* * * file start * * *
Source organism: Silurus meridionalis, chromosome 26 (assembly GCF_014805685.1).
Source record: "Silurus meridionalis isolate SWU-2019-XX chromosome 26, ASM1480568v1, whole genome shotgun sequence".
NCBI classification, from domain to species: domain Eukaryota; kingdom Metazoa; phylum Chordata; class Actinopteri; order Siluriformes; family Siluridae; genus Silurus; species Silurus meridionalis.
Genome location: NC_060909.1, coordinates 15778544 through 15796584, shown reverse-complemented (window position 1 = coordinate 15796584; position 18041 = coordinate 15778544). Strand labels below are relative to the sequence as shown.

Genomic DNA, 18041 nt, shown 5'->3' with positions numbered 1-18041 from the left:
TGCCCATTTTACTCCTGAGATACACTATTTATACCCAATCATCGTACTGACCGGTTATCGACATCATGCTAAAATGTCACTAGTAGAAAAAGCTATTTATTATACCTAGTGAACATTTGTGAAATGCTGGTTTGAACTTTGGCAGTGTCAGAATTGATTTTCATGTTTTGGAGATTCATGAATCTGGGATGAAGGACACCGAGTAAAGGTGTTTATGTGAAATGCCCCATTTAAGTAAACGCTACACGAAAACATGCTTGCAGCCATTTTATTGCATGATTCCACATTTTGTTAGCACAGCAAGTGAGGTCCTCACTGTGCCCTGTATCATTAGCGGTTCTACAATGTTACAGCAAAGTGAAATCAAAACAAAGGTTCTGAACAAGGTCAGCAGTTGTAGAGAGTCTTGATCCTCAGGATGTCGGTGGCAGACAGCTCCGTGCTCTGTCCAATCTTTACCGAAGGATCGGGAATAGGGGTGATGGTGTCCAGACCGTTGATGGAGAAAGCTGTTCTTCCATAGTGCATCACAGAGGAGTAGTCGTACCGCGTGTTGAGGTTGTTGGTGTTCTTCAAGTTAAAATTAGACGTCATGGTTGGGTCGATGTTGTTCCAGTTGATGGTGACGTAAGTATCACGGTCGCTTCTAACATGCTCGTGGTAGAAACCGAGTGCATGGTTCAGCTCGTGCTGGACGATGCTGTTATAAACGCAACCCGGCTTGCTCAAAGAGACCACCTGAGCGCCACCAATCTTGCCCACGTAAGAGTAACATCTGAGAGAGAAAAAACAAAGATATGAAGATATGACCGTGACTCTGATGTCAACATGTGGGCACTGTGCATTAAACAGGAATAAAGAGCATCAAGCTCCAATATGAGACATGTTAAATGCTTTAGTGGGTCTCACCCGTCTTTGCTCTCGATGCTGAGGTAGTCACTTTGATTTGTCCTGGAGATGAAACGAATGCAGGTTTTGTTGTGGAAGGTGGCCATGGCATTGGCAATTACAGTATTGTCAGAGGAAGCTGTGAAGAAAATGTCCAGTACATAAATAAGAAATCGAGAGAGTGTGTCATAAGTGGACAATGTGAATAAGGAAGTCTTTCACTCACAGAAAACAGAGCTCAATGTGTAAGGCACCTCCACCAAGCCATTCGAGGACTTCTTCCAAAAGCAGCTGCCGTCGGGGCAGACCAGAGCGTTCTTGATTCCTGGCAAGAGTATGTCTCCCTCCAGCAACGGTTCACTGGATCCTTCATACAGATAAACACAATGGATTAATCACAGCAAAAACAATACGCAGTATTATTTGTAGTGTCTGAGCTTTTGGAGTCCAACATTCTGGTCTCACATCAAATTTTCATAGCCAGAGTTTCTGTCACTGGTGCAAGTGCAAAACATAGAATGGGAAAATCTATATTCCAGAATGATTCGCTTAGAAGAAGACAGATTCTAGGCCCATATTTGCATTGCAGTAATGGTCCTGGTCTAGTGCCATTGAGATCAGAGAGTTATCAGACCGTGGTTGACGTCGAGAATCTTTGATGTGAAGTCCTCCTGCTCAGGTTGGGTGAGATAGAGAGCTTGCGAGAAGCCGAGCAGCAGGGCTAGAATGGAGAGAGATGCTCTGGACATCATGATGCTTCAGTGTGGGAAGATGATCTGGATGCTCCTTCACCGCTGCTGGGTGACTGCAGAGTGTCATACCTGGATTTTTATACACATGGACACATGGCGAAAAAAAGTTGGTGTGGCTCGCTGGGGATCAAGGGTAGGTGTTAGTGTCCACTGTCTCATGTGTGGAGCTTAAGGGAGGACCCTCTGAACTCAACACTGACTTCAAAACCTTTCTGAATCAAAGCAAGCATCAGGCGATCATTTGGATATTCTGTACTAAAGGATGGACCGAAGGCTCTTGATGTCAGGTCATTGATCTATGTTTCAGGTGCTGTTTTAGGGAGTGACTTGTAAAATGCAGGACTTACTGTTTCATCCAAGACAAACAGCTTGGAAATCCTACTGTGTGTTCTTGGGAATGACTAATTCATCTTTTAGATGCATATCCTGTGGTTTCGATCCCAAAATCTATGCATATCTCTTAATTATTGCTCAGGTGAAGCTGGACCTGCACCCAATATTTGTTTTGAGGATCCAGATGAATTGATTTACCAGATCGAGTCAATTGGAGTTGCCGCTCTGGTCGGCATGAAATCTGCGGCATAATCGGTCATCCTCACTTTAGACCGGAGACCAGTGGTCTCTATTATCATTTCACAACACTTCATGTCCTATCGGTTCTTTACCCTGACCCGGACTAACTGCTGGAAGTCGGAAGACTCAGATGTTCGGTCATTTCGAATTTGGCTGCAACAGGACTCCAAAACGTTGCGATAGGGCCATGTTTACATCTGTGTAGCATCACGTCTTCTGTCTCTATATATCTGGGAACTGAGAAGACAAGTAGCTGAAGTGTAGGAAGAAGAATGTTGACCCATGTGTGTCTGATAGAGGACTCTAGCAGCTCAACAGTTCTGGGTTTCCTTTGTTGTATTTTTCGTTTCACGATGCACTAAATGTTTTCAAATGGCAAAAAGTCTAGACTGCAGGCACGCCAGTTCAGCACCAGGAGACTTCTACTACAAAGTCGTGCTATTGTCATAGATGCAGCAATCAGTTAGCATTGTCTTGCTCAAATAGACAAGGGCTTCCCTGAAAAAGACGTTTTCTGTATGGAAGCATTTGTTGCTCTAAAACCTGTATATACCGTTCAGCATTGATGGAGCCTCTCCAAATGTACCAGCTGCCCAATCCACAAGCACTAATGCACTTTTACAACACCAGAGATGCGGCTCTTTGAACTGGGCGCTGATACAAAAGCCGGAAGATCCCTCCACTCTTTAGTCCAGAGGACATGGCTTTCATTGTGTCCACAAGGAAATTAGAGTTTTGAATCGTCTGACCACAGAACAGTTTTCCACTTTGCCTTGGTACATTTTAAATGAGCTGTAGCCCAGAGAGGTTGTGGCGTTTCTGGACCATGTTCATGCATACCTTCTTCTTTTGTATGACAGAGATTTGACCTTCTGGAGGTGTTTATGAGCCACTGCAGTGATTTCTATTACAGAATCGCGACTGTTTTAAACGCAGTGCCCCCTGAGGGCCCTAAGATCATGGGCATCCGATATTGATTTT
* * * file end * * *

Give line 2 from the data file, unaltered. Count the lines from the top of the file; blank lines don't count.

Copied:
Source record: "Silurus meridionalis isolate SWU-2019-XX chromosome 26, ASM1480568v1, whole genome shotgun sequence".